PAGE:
What Are the Different Colors of Morganite?

Morganite stone, also known as pink beryl, is one of the most popular gemstones in the world. It has a beautiful deep pink color that makes it stand out from other gems and attract the attention of anyone who sees it. It’s very popular in jewelry and its beauty makes it easy to see why people would pay hundreds or even thousands of dollars for morganite pieces. However, not everyone knows about the different colors that morganite comes in or how these can affect its value. To learn more about morganite color and how this affects its price, keep reading below!

Colorless Morganite

The most common color of morganite is clear or white. Colorless morganite is usually very affordable and often used in jewelry settings to highlight other stones, like diamonds or colored gemstones. The exception is when it has a very slight pink tint, which makes it less desirable as a diamond substitute but still popular as an alternative to white sapphire. The further away from pure white (colorless) morganite gets, its value will drop. Most commonly seen colors are pink, lavender and peach.

Pink Morganite

A pink morganite is created by mixing boron into aluminum oxide and heating it at high temperatures. This process only creates pink or red morganites and has little impact on clarity. Because of how difficult it is to produce pink morganites, they are very rare—and since it’s next to impossible to tell a natural specimen from a lab-created one, you can rest assured that any dealer offering you a pink morganite for sale will have done some serious verification work on its origin. The price tag for lab-created pink morganites is considerably less than their naturally-formed counterparts, but as with all gems purchased from reputable dealers, it comes with a certification certificate guaranteeing its authenticity.

Purple Morganite

Also called Rhodolite, Purple Morganite is a very rare and valuable form of Morganite. The Rhodolite Garnet was discovered in Brazil in 1910. The garnet was found to be an astonishing violet color which resembled an existing gemstone called Garnet Rose from Mozambique. Both stones are varieties of Pyrope Garnets. However, unlike Pyrope, Rhodolites are known for their beautiful violet color and extreme durability even in highly acidic conditions. There is also a difference between Pink Morganites and Pink Rhodolites; it’s easy to tell them apart because Rhodolites are much more expensive than Pink Morganites which can range anywhere from $500 to $1,000 per carat depending on quality.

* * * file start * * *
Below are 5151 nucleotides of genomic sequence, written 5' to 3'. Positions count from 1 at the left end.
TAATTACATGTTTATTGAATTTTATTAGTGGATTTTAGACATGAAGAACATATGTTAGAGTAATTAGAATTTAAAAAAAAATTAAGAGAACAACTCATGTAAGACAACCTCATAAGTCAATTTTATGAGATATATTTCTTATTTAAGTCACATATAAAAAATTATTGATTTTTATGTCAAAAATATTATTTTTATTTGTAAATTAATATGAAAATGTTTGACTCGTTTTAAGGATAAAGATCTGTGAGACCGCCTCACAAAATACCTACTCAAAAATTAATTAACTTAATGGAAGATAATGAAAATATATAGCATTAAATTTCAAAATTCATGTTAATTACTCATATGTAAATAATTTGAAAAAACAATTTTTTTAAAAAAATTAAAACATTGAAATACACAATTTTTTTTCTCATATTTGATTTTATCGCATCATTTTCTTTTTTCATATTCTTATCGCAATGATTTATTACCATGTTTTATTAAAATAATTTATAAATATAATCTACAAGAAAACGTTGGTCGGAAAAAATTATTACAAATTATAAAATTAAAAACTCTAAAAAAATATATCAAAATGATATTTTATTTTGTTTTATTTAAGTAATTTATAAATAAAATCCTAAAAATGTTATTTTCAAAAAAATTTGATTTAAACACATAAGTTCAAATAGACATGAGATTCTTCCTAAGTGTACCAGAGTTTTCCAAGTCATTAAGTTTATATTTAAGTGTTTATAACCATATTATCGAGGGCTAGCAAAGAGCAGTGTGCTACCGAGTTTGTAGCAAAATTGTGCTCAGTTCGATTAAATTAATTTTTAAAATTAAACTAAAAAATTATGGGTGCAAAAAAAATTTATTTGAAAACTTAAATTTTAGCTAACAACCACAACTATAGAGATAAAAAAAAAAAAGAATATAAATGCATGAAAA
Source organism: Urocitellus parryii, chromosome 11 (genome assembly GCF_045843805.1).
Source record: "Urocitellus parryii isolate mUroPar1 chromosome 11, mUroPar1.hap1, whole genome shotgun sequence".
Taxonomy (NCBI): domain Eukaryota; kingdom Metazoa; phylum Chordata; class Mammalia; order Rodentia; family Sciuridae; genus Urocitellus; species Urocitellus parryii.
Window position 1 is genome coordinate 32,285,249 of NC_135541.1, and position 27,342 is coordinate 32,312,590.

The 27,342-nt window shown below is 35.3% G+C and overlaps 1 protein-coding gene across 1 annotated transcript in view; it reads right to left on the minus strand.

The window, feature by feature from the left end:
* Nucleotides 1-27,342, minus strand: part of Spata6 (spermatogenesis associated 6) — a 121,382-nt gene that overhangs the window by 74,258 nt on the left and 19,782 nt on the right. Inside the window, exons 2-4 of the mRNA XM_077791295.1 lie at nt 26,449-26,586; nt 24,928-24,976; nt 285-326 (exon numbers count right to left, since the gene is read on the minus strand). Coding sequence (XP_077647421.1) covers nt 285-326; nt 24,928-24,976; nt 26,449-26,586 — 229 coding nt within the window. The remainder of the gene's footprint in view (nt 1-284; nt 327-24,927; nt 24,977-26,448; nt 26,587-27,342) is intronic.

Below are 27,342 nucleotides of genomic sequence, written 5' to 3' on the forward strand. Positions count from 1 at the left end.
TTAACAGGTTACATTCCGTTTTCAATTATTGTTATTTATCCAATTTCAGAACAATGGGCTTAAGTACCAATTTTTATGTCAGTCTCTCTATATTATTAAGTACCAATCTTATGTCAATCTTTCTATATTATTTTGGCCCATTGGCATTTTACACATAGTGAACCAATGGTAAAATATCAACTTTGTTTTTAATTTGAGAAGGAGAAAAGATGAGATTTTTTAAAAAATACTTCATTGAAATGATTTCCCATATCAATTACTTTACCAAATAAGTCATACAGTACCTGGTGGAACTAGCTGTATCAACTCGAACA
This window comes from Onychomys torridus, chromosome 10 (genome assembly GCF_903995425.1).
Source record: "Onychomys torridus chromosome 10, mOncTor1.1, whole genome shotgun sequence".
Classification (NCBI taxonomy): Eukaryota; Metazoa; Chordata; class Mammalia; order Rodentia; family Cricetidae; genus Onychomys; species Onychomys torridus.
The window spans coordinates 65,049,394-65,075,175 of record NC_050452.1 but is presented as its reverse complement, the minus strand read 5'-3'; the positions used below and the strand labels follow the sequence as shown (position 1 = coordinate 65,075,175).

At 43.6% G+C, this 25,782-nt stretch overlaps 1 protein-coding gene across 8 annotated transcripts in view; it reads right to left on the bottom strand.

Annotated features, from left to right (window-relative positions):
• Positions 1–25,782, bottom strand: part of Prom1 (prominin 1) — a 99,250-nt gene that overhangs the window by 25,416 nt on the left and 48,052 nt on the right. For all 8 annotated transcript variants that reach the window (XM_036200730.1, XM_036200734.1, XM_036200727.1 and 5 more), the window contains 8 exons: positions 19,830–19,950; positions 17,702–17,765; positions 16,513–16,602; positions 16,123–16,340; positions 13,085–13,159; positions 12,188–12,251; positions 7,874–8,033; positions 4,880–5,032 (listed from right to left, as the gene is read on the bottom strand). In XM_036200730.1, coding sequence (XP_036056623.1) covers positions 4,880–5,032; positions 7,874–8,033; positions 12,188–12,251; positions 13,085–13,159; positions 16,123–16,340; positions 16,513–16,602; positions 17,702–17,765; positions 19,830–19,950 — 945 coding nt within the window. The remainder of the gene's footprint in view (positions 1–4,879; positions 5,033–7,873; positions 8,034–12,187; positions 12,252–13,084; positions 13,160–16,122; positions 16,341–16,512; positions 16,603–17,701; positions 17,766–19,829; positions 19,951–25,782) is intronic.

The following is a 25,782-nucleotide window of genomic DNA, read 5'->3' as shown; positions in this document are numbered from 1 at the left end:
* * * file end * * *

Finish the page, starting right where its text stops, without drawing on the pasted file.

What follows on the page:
Blue Morganite

Because Morganite is a gemstone and not a mineral, it can be found in any color or shade. The best known are pink or blue; they are called pink morganite and blue morganite, respectively. Pink and blue morganites derive their color from trace amounts of manganese in their crystal structure, so pink morganites will always be pink (as long as they contain manganese) while blue ones may become greenish-blue if heat treated. Naturally-occurring purple, white, orange, yellow, brown and black Morganites are much rarer but also exist; one recent find was an opaque black specimen from Madagascar that resembled onyx.

Yellowish Brown (Chocolate) Morganite

The most common color for morganite, and often a good choice for less-experienced buyers who want to avoid a possible disappointment. If you’re buying morganite to set in jewelry, or as an anniversary or birthday gift for someone special, you’ll probably want to choose yellowish brown over pink. This variety is also sometimes referred to as chocolate morganite because of its resemblance to chocolate ice cream. One exception: if you’re looking for a bold splash of color rather than understated sparkle and shine, chocolate morganite might be right up your alley.

Other Colors

The color white is a dominant characteristic in morganite. The name originates from J.P. Morgan, who was an American banker and financier that had discovered. Rare blue crystals in Madagascar that are now known as morganite. Other hues include pink, red, purple, yellow and green which are produced as a result of heat treatment or irradiation. The colors tend to be less saturated than those found in aquamarine, sphene and tourmaline. It’s also possible to find blackish-brown colors that have been caused. By heat treatment or irradiation at high temperatures (over 600 degrees Celsius).

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